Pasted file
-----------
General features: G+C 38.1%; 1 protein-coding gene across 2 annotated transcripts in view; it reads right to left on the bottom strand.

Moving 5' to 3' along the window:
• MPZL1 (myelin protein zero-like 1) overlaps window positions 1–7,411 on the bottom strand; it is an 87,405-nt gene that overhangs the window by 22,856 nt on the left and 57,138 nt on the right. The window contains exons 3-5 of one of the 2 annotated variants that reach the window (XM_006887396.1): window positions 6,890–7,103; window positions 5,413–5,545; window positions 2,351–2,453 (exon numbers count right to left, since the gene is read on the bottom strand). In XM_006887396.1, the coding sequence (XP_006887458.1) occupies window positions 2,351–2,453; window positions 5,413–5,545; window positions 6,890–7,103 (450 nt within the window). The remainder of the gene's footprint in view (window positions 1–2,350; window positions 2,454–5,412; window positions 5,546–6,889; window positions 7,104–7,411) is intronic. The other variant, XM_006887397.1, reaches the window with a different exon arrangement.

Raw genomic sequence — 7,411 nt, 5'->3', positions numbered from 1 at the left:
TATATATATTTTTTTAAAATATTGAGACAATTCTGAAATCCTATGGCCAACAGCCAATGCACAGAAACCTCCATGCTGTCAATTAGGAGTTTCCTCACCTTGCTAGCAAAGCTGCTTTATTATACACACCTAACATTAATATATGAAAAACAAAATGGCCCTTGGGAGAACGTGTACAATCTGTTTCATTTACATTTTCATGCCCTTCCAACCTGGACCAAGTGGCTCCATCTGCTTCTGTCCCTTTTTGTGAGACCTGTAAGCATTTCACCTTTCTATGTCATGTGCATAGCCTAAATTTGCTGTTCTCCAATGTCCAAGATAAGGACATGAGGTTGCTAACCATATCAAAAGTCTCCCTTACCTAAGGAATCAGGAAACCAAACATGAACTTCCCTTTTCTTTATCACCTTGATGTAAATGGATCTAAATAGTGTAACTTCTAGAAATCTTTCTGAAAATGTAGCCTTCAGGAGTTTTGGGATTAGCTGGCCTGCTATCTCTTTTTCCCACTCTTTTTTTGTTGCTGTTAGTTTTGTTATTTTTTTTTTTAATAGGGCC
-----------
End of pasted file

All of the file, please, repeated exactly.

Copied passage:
General features: G+C 38.1%; 1 protein-coding gene across 2 annotated transcripts in view; it reads right to left on the bottom strand.

Moving 5' to 3' along the window:
• MPZL1 (myelin protein zero-like 1) overlaps window positions 1–7,411 on the bottom strand; it is an 87,405-nt gene that overhangs the window by 22,856 nt on the left and 57,138 nt on the right. The window contains exons 3-5 of one of the 2 annotated variants that reach the window (XM_006887396.1): window positions 6,890–7,103; window positions 5,413–5,545; window positions 2,351–2,453 (exon numbers count right to left, since the gene is read on the bottom strand). In XM_006887396.1, the coding sequence (XP_006887458.1) occupies window positions 2,351–2,453; window positions 5,413–5,545; window positions 6,890–7,103 (450 nt within the window). The remainder of the gene's footprint in view (window positions 1–2,350; window positions 2,454–5,412; window positions 5,546–6,889; window positions 7,104–7,411) is intronic. The other variant, XM_006887397.1, reaches the window with a different exon arrangement.

Raw genomic sequence — 7,411 nt, 5'->3', positions numbered from 1 at the left:
TATATATATTTTTTTAAAATATTGAGACAATTCTGAAATCCTATGGCCAACAGCCAATGCACAGAAACCTCCATGCTGTCAATTAGGAGTTTCCTCACCTTGCTAGCAAAGCTGCTTTATTATACACACCTAACATTAATATATGAAAAACAAAATGGCCCTTGGGAGAACGTGTACAATCTGTTTCATTTACATTTTCATGCCCTTCCAACCTGGACCAAGTGGCTCCATCTGCTTCTGTCCCTTTTTGTGAGACCTGTAAGCATTTCACCTTTCTATGTCATGTGCATAGCCTAAATTTGCTGTTCTCCAATGTCCAAGATAAGGACATGAGGTTGCTAACCATATCAAAAGTCTCCCTTACCTAAGGAATCAGGAAACCAAACATGAACTTCCCTTTTCTTTATCACCTTGATGTAAATGGATCTAAATAGTGTAACTTCTAGAAATCTTTCTGAAAATGTAGCCTTCAGGAGTTTTGGGATTAGCTGGCCTGCTATCTCTTTTTCCCACTCTTTTTTTGTTGCTGTTAGTTTTGTTATTTTTTTTTTTAATAGGGCC